In his younger days, Yair Lapid was into Thai boxing.
This is a cruel sport in which opponents in the ring go after each other using both their fists and their legs.
At the age of 26, he competed against a local adversary everyone called "Tyson" after the American boxing champion.
The fight was memorialized in a video recording that can be found on YouTube and has turned into a cult must-see
In it Lapid is seen taking a beating and being knocked down for the first time; he struggles to get up and continues the fight only to be struck down again. Refusing to give up, he managed to once again stand up, charge his opponent and is knocked down for the third time.
This time his attempts to get up off the floor fails. He has broken a rib.
Though some may feel compassion for the young fighter, others, such as former prime minister Ehud Barak see resilience.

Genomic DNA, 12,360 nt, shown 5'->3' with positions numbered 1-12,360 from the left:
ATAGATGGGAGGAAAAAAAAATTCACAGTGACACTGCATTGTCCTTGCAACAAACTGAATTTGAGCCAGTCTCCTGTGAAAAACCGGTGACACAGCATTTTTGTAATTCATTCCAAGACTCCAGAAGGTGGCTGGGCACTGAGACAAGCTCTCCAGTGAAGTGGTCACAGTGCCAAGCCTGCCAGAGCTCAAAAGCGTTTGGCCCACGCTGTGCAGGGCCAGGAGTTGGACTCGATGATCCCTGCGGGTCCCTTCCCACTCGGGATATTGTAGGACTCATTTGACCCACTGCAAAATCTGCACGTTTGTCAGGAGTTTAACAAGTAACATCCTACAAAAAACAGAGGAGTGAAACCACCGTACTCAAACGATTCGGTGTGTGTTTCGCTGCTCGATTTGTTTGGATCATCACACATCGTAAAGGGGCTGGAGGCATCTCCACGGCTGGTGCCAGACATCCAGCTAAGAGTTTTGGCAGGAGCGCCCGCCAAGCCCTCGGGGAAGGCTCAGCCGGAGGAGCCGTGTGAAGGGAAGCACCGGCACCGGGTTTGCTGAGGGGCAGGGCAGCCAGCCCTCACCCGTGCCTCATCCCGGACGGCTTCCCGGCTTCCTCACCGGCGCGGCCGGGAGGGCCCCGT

"Look at his refusal to give in," he said after watching the clip.
Last week, Lapid announced he is forfeiting the rotation agreement he had made with Blue & White leader Benny Gantz to share the premiership if the party are chosen to form a government.
This could be seen as a step back, but could prove to be advantageous in the future.
By declaring he no longer holds Gantz to the agreement, Lapid has shown that he possesses an attribute vital for candidates for the top job: Patience.
Lapid's decision to enter politics before the 2013 elections caused Prime Minister Benjamin Netanyahu understandable concern.